Native AOT deployment

Publishing your app as Native AOT produces an app that's self-contained and that has been ahead-of-time (AOT) compiled to native code. Native AOT apps have faster startup time and smaller memory footprints. These apps can run on machines that don't have the .NET runtime installed.

The benefit of Native AOT is most significant for workloads with a high number of deployed instances, such as cloud infrastructure and hyper-scale services. .NET 8 adds ASP.NET Core support for native AOT.

The Native AOT deployment model uses an ahead-of-time compiler to compile IL to native code at the time of publish. Native AOT apps don't use a just-in-time (JIT) compiler when the application runs. Native AOT apps can run in restricted environments where a JIT isn't allowed. Native AOT applications target a specific runtime environment, such as Linux x64 or Windows x64, just like publishing a self-contained app.

Limitations in the .NET Native AOT deployment model

Native AOT is targeted towards console-type apps. Only a limited number of libraries are fully compatible with Native AOT.


Visual Studio 2022, including the Desktop development with C++ workload with all default components.

Publish Native AOT using the CLI

  1. Add <PublishAot>true</PublishAot> to your project file.

    This property enables Native AOT compilation during publish. It also enables dynamic code-usage analysis during build and editing. It's preferable to put this setting in the project file rather than passing it on the command line, since it controls behaviors outside publish.

  2. Publish the app for a specific runtime identifier using dotnet publish -r <RID>.

    The following example publishes the app for Windows as a Native AOT application on a machine with the required prerequisites installed.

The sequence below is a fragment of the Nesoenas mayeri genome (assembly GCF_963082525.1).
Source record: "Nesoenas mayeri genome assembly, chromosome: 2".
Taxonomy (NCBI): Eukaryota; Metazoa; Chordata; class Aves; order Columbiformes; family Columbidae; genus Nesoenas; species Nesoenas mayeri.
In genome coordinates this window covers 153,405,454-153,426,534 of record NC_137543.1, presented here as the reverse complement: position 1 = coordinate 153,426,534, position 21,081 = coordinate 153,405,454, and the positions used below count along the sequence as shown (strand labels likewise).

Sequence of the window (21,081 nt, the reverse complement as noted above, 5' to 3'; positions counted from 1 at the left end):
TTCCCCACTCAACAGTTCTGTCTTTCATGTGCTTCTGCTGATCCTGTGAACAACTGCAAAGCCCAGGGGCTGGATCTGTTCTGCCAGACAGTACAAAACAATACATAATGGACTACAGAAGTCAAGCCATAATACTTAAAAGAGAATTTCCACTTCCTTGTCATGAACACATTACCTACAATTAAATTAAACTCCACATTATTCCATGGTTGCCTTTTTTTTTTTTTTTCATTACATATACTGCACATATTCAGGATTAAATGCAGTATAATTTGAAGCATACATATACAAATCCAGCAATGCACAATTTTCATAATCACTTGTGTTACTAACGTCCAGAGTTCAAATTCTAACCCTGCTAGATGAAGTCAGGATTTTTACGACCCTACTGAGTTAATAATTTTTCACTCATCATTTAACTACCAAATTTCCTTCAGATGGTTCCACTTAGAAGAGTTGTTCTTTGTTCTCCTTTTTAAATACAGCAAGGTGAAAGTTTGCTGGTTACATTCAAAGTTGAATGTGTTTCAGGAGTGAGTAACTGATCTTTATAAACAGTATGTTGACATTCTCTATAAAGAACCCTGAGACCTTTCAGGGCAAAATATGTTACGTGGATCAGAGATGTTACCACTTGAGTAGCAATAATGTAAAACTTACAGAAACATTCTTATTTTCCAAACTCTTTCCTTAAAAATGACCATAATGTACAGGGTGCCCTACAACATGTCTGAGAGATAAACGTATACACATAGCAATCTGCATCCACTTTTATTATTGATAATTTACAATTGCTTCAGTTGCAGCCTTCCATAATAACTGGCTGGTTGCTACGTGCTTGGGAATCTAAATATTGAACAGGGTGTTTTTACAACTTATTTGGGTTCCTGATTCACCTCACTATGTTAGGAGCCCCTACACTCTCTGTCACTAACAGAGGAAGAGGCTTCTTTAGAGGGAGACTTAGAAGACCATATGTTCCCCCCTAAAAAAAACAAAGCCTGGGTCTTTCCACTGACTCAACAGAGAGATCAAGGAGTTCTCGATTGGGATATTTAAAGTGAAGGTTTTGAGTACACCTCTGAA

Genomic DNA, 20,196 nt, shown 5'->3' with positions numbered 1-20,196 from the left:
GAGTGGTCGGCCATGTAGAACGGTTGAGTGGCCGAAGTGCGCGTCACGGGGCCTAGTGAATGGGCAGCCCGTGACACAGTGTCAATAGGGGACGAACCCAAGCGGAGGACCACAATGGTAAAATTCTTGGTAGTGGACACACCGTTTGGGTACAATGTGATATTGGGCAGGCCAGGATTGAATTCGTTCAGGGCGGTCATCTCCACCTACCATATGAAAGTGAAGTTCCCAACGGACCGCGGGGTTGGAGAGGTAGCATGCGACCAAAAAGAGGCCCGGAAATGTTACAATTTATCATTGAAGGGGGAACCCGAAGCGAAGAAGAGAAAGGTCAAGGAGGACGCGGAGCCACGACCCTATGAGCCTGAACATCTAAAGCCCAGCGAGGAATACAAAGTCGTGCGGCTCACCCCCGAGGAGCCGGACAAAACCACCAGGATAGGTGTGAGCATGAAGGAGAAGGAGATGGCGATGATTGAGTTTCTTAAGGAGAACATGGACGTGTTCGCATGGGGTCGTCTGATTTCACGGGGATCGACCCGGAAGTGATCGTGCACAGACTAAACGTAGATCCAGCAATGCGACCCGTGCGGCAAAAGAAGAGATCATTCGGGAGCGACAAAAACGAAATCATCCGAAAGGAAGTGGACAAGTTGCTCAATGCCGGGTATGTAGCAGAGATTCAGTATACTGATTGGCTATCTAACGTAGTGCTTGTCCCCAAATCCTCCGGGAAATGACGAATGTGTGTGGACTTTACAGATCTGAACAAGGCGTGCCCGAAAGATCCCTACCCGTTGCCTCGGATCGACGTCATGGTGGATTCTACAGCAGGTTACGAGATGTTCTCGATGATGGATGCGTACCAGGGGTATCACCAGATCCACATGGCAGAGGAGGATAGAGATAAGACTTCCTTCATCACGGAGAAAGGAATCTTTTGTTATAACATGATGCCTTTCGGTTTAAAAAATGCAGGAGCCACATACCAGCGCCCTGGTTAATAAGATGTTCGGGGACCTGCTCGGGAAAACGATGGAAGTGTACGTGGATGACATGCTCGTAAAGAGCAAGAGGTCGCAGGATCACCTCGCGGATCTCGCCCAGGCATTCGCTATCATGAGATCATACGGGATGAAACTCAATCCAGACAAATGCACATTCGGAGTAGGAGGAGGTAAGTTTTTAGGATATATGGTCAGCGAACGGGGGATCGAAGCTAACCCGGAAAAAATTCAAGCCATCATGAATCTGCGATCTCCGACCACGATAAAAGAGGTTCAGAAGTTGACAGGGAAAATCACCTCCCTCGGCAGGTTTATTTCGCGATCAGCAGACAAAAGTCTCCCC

dotnet publish -r win-x64 -c Release

    The following example publishes the app for Linux as a Native AOT application. A Native AOT binary produced on Linux machine is only going to work on same or newer Linux version. For example, Native AOT binary produced on Ubuntu 20.04 is going to run on Ubuntu 20.04 and later, but it isn't going to run on Ubuntu 18.04.

    dotnet publish -r linux-arm64 -c Release

The app is available in the publish directory and contains all the code needed to run in it, including a stripped-down version of the coreclr runtime.

Check out the Native AOT samples available in the dotnet/samples repository on GitHub. The samples include Linux and Windows Dockerfiles that demonstrate how to automate installation of prerequisites and publish .NET projects with Native AOT using containers.

AOT-compatibility analyzers

AOT-compatibility analyzers are available only in .NET 8 and later versions.

Native debug information

Native AOT publishing follows platform conventions for native toolchains. The default behavior of native toolchains on Windows is to produce debug information in a separate .pdb file. The default behavior of native toolchains on Linux is to include the debug information in the native binary, which makes the native binary larger.

Set the StripSymbols property to true to produce the debug information in a separate .dbg file and exclude it from the native binary on Linux. (This property has no effect on Windows.)


Limitations of Native AOT deployment

Native AOT apps have the following limitations:

  • No dynamic loading, for example, Assembly.LoadFile.
  • No run-time code generation, for example, System.Reflection.Emit.
  • No C++/CLI.
  • Windows: No built-in COM.
  • Requires trimming, which has limitations.
  • Implies compilation into a single file, which has known incompatibilities.
  • Apps include required runtime libraries (just like self-contained apps, increasing their size as compared to framework-dependent apps).
  • System.Linq.Expressions always use their interpreted form, which is slower than run-time generated compiled code.
  • Not all the runtime libraries are fully annotated to be Native AOT compatible. That is, some warnings in the runtime libraries aren't actionable by end developers.

The publish process analyzes the entire project and its dependencies for possible limitations. Warnings are issued for each limitation the published app may encounter at run time.

Version specific limitations

  • Should be targeted for console type apps. ASP.NET Core is not supported.
  • Limited diagnostic support for debugging and profiling.

Platform/architecture restrictions

The following table shows supported compilation targets.

Platform Supported architecture
Windows x64, Arm64
Linux x64, Arm64